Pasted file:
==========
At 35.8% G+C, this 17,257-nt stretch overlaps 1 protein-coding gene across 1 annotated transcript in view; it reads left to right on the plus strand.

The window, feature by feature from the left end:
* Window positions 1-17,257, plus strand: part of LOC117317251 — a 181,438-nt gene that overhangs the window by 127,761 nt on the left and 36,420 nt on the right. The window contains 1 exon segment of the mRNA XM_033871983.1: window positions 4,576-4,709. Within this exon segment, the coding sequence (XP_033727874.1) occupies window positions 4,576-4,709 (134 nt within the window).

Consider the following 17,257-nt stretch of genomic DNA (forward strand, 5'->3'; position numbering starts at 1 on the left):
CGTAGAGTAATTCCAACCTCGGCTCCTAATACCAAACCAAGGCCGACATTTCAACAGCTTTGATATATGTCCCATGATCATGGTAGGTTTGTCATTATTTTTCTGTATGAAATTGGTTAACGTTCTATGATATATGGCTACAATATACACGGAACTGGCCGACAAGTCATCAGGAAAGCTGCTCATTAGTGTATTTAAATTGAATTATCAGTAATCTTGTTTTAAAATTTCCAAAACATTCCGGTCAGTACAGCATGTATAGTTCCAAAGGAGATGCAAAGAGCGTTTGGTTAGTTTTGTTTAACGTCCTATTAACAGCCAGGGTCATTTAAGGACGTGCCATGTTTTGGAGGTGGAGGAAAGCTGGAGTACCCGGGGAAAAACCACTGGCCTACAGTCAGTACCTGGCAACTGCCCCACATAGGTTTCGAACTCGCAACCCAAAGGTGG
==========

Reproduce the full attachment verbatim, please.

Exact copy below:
At 35.8% G+C, this 17,257-nt stretch overlaps 1 protein-coding gene across 1 annotated transcript in view; it reads left to right on the plus strand.

The window, feature by feature from the left end:
* Window positions 1-17,257, plus strand: part of LOC117317251 — a 181,438-nt gene that overhangs the window by 127,761 nt on the left and 36,420 nt on the right. The window contains 1 exon segment of the mRNA XM_033871983.1: window positions 4,576-4,709. Within this exon segment, the coding sequence (XP_033727874.1) occupies window positions 4,576-4,709 (134 nt within the window).

Consider the following 17,257-nt stretch of genomic DNA (forward strand, 5'->3'; position numbering starts at 1 on the left):
CGTAGAGTAATTCCAACCTCGGCTCCTAATACCAAACCAAGGCCGACATTTCAACAGCTTTGATATATGTCCCATGATCATGGTAGGTTTGTCATTATTTTTCTGTATGAAATTGGTTAACGTTCTATGATATATGGCTACAATATACACGGAACTGGCCGACAAGTCATCAGGAAAGCTGCTCATTAGTGTATTTAAATTGAATTATCAGTAATCTTGTTTTAAAATTTCCAAAACATTCCGGTCAGTACAGCATGTATAGTTCCAAAGGAGATGCAAAGAGCGTTTGGTTAGTTTTGTTTAACGTCCTATTAACAGCCAGGGTCATTTAAGGACGTGCCATGTTTTGGAGGTGGAGGAAAGCTGGAGTACCCGGGGAAAAACCACTGGCCTACAGTCAGTACCTGGCAACTGCCCCACATAGGTTTCGAACTCGCAACCCAAAGGTGG